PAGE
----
suggest how to design compounds that regulate CXCR4 activity or
block HIV entry into cells. If developed into drugs, such compounds
could offer new ways to treat HIV infection or cancer.
to determining protein structures that was developed with support
from the NIH Common Fund and the PSI is now paying huge dividends,"
said Jeremy M. Berg, Ph.D., director of the National Institute
of General Medical Sciences, which supports the PSI. "It illustrates
how technical progress provides a foundation for rapid advances,
and it also showcases the benefits of collaborations between structural
biologists and scientists working in other fields for addressing
fundamentally important problems with tremendous potential for
also was supported by NIAID and the National Center for Research
Resources, also part of NIH.
an interview with NIGMS Director Jeremy M. Berg, Ph.D., or Ward
Smith, Ph.D., director of the NIGMS Protein Structure Initiative,
contact the NIGMS Office of Communications and Public Liaison
at 301-496-7301. For more information about the NIGMS Protein
Structure Initiative, go to http://www.nigms.nih.gov/Initiatives/PSI/.
NIGMS is a
part of NIH that supports basic research to increase our understanding
of life processes and lay the foundation for advances in disease
diagnosis, treatment and prevention. For more information on the
Institute's research and training programs, see http://www.nigms.nih.gov/.
and supports research—at NIH, throughout the United States, and
worldwide—to study the causes of infectious and immune-mediated
diseases, and to develop better means of preventing, diagnosing
and treating these illnesses. News releases, fact sheets and other
NIAID-related materials are available on the NIAID Web site at
laboratory scientists and clinical researchers with the resources
and training they need to understand, detect, treat and prevent
a wide range of diseases. NCRR supports all aspects of translational
and clinical research, connecting researchers, patients and communities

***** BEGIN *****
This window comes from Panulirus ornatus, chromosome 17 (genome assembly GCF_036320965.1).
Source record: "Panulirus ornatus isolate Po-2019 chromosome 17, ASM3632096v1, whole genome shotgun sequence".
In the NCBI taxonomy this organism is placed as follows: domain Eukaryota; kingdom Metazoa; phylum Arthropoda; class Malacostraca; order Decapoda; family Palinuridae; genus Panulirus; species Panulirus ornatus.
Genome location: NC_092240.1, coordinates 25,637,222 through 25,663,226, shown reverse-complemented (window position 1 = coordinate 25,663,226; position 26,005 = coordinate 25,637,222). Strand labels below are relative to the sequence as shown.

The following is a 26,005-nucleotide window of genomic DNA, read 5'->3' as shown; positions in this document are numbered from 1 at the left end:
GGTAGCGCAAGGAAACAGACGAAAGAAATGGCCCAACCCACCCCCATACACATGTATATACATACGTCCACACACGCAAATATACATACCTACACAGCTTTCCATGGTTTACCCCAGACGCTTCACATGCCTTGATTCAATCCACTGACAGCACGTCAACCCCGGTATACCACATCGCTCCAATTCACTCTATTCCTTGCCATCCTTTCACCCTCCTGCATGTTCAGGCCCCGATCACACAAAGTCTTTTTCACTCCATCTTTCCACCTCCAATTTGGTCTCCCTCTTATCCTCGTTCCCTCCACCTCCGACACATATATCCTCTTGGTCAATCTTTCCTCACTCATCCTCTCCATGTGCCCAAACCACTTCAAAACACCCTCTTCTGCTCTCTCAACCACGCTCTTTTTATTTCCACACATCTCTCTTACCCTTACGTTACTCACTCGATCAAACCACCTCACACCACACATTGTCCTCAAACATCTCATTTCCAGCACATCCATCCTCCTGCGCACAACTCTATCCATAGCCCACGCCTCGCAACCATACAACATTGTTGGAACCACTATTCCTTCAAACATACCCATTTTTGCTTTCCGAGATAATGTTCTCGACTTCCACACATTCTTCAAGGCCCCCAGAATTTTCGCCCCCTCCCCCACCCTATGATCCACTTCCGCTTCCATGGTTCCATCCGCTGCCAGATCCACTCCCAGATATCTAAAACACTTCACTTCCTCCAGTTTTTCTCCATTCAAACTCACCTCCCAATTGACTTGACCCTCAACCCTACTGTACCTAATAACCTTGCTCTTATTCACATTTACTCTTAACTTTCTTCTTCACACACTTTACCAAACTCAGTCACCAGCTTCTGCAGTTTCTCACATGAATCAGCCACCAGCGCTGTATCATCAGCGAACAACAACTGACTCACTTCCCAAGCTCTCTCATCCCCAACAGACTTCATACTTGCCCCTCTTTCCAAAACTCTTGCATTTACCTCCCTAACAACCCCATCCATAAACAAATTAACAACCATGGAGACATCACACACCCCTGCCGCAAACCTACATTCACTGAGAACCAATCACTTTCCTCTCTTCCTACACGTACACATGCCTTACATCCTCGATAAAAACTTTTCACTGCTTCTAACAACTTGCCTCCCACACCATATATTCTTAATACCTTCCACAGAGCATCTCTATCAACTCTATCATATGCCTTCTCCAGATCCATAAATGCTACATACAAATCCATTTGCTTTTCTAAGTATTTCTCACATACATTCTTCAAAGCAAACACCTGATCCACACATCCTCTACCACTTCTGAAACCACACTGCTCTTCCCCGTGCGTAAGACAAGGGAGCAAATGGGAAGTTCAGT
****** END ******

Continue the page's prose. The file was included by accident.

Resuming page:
across the nation. For more information, visit http://www.ncrr.nih.gov/.
The NIH Common
Fund encourages collaboration and supports a series of exceptionally
high impact, trans-NIH programs. The Structural Biology Program
is funded through the Common Fund, and managed by the NIH Office
of the Director in partnership with the various NIH Institutes,
Centers and Offices. Common Fund programs are designed to pursue
major opportunities and gaps in biomedical research that no single
NIH Institute could tackle alone, but that the agency as a whole
can address to make the biggest impact possible on the progress
of medical research. Additional information about the NIH Common
Fund can be found at http://commonfund.nih.gov/.
Institutes of Health (NIH)—The Nation's Medical Research Agency—includes
27 Institutes and Centers and is a component of the U.S. Department
of Health and Human Services. It is the primary Federal agency
for conducting and supporting basic, clinical, and translational
medical research, and it investigates the causes, treatments,
and cures for both common and rare diseases. For more information
about NIH and its programs, visit http://www.nih.gov/.
Wu B, Chien EYT, Mol CD, Fenalti G, Liu W, Katritch V, Abagyan
R, Brooun A, Wells P, Bi FC, Hamel DJ, Kuhn P, Handel TM, Cherezov
V, Stevens RC. Structures of the CXCR4 chemokine receptor in complex
with small molecule and cyclic peptide antagonists. Science
Express, October 7, 2010.